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Taking an intersectional approach to define latent classes of socioeconomic status, ethnicity and migration status for psychiatric epidemiological research

Research output: Contribution to journalArticle

Original languageEnglish
Pages (from-to)1-12
Number of pages12
JournalEpidemiology And Psychiatric Sciences
Early online date9 Apr 2017
Publication statusE-pub ahead of print - 9 Apr 2017


King's Authors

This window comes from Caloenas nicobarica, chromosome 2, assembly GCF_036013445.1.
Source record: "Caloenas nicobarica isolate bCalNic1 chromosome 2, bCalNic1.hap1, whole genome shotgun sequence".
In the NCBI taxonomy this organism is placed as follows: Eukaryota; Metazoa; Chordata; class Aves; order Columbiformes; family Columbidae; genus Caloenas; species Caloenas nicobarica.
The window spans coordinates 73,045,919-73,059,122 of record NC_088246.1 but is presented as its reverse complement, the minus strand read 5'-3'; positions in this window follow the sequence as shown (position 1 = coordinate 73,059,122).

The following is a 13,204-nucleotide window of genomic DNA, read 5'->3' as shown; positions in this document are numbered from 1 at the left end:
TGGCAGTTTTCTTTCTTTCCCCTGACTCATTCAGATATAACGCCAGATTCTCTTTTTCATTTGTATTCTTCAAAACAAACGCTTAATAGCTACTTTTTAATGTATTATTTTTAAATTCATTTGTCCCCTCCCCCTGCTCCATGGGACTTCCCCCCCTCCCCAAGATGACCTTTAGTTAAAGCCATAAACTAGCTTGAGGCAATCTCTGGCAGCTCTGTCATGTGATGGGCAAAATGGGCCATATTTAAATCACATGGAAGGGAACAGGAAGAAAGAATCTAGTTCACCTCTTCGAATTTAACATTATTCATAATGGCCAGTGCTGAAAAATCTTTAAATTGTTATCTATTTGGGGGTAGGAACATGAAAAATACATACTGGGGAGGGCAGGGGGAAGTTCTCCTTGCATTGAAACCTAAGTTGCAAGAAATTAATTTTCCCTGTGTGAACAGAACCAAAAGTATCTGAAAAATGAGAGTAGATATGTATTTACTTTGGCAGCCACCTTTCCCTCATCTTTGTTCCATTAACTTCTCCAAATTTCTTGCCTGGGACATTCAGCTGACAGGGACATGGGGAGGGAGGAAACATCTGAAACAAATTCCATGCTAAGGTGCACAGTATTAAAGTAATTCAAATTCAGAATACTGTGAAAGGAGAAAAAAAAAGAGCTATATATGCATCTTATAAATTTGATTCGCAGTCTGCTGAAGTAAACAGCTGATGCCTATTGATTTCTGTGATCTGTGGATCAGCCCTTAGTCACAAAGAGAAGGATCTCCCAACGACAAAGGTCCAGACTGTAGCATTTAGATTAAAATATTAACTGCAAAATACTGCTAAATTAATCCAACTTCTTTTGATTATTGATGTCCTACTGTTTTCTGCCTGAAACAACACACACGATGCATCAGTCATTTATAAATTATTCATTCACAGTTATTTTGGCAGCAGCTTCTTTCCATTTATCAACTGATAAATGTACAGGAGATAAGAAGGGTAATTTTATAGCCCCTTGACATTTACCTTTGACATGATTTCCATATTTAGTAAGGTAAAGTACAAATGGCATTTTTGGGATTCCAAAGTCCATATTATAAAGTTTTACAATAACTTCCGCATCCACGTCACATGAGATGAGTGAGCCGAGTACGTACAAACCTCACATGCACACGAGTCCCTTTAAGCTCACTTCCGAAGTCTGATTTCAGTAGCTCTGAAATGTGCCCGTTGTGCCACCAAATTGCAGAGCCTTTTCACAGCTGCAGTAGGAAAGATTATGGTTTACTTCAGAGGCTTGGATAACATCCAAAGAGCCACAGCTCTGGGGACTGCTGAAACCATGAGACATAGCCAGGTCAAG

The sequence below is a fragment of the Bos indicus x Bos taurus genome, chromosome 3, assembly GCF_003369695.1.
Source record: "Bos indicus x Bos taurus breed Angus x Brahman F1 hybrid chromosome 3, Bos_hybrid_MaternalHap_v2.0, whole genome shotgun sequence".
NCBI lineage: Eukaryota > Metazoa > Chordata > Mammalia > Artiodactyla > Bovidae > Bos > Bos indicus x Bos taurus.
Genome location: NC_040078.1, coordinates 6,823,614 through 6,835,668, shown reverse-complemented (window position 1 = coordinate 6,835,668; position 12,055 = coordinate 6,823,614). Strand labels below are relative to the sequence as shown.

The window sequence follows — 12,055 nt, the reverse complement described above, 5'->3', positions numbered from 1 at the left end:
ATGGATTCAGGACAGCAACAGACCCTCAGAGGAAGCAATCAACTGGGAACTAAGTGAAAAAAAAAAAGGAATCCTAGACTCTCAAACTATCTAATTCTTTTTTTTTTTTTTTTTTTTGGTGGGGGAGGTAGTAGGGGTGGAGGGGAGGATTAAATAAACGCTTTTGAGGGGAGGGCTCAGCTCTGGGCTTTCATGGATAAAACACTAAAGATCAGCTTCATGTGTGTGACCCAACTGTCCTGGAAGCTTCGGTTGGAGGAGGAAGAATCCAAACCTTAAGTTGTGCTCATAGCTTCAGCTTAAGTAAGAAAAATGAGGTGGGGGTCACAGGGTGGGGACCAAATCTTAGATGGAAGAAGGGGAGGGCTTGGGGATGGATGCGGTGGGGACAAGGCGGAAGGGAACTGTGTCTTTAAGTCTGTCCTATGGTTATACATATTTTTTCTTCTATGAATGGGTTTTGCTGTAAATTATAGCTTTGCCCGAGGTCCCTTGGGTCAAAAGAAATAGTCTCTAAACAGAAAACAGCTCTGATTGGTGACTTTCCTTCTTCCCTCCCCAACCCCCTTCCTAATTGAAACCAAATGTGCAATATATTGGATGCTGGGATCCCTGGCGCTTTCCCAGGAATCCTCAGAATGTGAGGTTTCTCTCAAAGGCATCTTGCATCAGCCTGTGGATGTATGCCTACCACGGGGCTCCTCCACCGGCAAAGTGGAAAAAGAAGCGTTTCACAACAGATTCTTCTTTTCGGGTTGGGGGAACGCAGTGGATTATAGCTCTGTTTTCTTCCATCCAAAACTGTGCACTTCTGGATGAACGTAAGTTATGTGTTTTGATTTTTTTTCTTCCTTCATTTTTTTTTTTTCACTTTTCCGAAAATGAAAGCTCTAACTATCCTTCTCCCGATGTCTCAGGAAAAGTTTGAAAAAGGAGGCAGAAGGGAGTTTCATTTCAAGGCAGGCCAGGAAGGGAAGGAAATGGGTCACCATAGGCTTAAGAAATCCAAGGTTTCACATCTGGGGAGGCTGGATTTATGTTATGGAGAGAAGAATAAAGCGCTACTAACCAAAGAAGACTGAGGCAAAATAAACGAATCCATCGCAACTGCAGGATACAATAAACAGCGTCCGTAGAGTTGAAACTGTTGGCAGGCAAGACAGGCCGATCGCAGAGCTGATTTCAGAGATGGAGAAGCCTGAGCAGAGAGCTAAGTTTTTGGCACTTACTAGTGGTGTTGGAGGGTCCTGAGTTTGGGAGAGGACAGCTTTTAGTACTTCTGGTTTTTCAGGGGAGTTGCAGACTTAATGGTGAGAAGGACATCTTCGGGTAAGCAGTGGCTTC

Aims.: Inequalities in mental health are well documented using individual social statuses such as socioeconomic status (SES), ethnicity and migration status. However, few studies have taken an intersectional approach to investigate inequalities in mental health using latent class analysis (LCA). This study will examine the association between multiple indicator classes of social identity with common mental disorder (CMD). Methods.: Data on CMD symptoms were assessed in a diverse inner London sample of 1052 participants in the second wave of the South East London Community Health study. LCA was used to define classes of social identity using multiple indicators of SES, ethnicity and migration status. Adjusted associations between CMD and both individual indicators and multiple indicators of social identity are presented. Results.: LCA identified six groups that were differentiated by varying levels of privilege and disadvantage based on multiple SES indicators. This intersectional approach highlighted nuanced differences in odds of CMD, with the economically inactive group with multiple levels of disadvantage most likely to have a CMD. Adding ethnicity and migration status further differentiated between groups. The migrant, economically inactive and White British, economically inactive classes both had increased odds of CMD. Conclusions.: This is the first study to examine the intersections of SES, ethnicity and migration status with CMD using LCA. Results showed that both the migrant, economically inactive and the White British, economically inactive classes had a similarly high prevalence of CMD. Findings suggest that LCA is a useful methodology for investigating health inequalities by intersectional identities.

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